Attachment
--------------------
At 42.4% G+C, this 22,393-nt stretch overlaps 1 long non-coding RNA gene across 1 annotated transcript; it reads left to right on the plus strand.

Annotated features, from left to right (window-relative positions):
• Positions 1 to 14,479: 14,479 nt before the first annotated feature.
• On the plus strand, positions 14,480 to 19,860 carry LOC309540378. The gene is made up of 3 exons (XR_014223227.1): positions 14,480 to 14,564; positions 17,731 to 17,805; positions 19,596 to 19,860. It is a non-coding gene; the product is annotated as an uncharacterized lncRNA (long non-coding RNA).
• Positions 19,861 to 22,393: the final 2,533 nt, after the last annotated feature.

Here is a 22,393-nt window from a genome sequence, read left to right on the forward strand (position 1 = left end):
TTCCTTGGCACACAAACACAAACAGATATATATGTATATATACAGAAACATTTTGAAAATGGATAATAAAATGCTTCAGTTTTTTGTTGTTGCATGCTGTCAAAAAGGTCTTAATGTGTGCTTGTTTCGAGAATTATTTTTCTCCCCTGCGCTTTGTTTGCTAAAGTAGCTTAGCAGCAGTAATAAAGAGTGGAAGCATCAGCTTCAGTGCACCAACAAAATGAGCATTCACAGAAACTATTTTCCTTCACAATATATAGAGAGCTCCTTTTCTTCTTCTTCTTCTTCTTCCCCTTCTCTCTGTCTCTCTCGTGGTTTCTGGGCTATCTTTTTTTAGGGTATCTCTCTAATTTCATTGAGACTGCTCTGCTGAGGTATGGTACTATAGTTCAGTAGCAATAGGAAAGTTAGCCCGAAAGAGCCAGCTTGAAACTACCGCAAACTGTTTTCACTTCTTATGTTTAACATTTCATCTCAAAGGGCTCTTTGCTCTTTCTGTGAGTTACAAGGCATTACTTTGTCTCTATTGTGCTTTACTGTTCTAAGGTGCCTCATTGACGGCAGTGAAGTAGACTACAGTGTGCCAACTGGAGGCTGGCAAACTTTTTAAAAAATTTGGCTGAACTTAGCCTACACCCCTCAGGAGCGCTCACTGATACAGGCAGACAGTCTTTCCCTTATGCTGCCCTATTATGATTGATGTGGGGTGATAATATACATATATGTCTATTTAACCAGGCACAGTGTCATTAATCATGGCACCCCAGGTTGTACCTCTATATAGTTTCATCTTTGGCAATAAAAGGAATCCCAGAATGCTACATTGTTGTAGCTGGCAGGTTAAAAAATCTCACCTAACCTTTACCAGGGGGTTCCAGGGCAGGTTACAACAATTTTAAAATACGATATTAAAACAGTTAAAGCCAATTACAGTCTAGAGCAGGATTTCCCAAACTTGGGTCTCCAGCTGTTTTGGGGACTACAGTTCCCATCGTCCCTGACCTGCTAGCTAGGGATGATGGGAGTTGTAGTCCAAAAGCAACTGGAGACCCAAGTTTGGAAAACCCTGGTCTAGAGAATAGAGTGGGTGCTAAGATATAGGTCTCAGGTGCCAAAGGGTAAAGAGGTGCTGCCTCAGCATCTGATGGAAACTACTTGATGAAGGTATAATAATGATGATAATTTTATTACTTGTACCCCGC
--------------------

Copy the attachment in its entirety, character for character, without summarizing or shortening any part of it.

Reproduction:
At 42.4% G+C, this 22,393-nt stretch overlaps 1 long non-coding RNA gene across 1 annotated transcript; it reads left to right on the plus strand.

Annotated features, from left to right (window-relative positions):
• Positions 1 to 14,479: 14,479 nt before the first annotated feature.
• On the plus strand, positions 14,480 to 19,860 carry LOC309540378. The gene is made up of 3 exons (XR_014223227.1): positions 14,480 to 14,564; positions 17,731 to 17,805; positions 19,596 to 19,860. It is a non-coding gene; the product is annotated as an uncharacterized lncRNA (long non-coding RNA).
• Positions 19,861 to 22,393: the final 2,533 nt, after the last annotated feature.

Here is a 22,393-nt window from a genome sequence, read left to right on the forward strand (position 1 = left end):
TTCCTTGGCACACAAACACAAACAGATATATATGTATATATACAGAAACATTTTGAAAATGGATAATAAAATGCTTCAGTTTTTTGTTGTTGCATGCTGTCAAAAAGGTCTTAATGTGTGCTTGTTTCGAGAATTATTTTTCTCCCCTGCGCTTTGTTTGCTAAAGTAGCTTAGCAGCAGTAATAAAGAGTGGAAGCATCAGCTTCAGTGCACCAACAAAATGAGCATTCACAGAAACTATTTTCCTTCACAATATATAGAGAGCTCCTTTTCTTCTTCTTCTTCTTCTTCCCCTTCTCTCTGTCTCTCTCGTGGTTTCTGGGCTATCTTTTTTTAGGGTATCTCTCTAATTTCATTGAGACTGCTCTGCTGAGGTATGGTACTATAGTTCAGTAGCAATAGGAAAGTTAGCCCGAAAGAGCCAGCTTGAAACTACCGCAAACTGTTTTCACTTCTTATGTTTAACATTTCATCTCAAAGGGCTCTTTGCTCTTTCTGTGAGTTACAAGGCATTACTTTGTCTCTATTGTGCTTTACTGTTCTAAGGTGCCTCATTGACGGCAGTGAAGTAGACTACAGTGTGCCAACTGGAGGCTGGCAAACTTTTTAAAAAATTTGGCTGAACTTAGCCTACACCCCTCAGGAGCGCTCACTGATACAGGCAGACAGTCTTTCCCTTATGCTGCCCTATTATGATTGATGTGGGGTGATAATATACATATATGTCTATTTAACCAGGCACAGTGTCATTAATCATGGCACCCCAGGTTGTACCTCTATATAGTTTCATCTTTGGCAATAAAAGGAATCCCAGAATGCTACATTGTTGTAGCTGGCAGGTTAAAAAATCTCACCTAACCTTTACCAGGGGGTTCCAGGGCAGGTTACAACAATTTTAAAATACGATATTAAAACAGTTAAAGCCAATTACAGTCTAGAGCAGGATTTCCCAAACTTGGGTCTCCAGCTGTTTTGGGGACTACAGTTCCCATCGTCCCTGACCTGCTAGCTAGGGATGATGGGAGTTGTAGTCCAAAAGCAACTGGAGACCCAAGTTTGGAAAACCCTGGTCTAGAGAATAGAGTGGGTGCTAAGATATAGGTCTCAGGTGCCAAAGGGTAAAGAGGTGCTGCCTCAGCATCTGATGGAAACTACTTGATGAAGGTATAATAATGATGATAATTTTATTACTTGTACCCCGC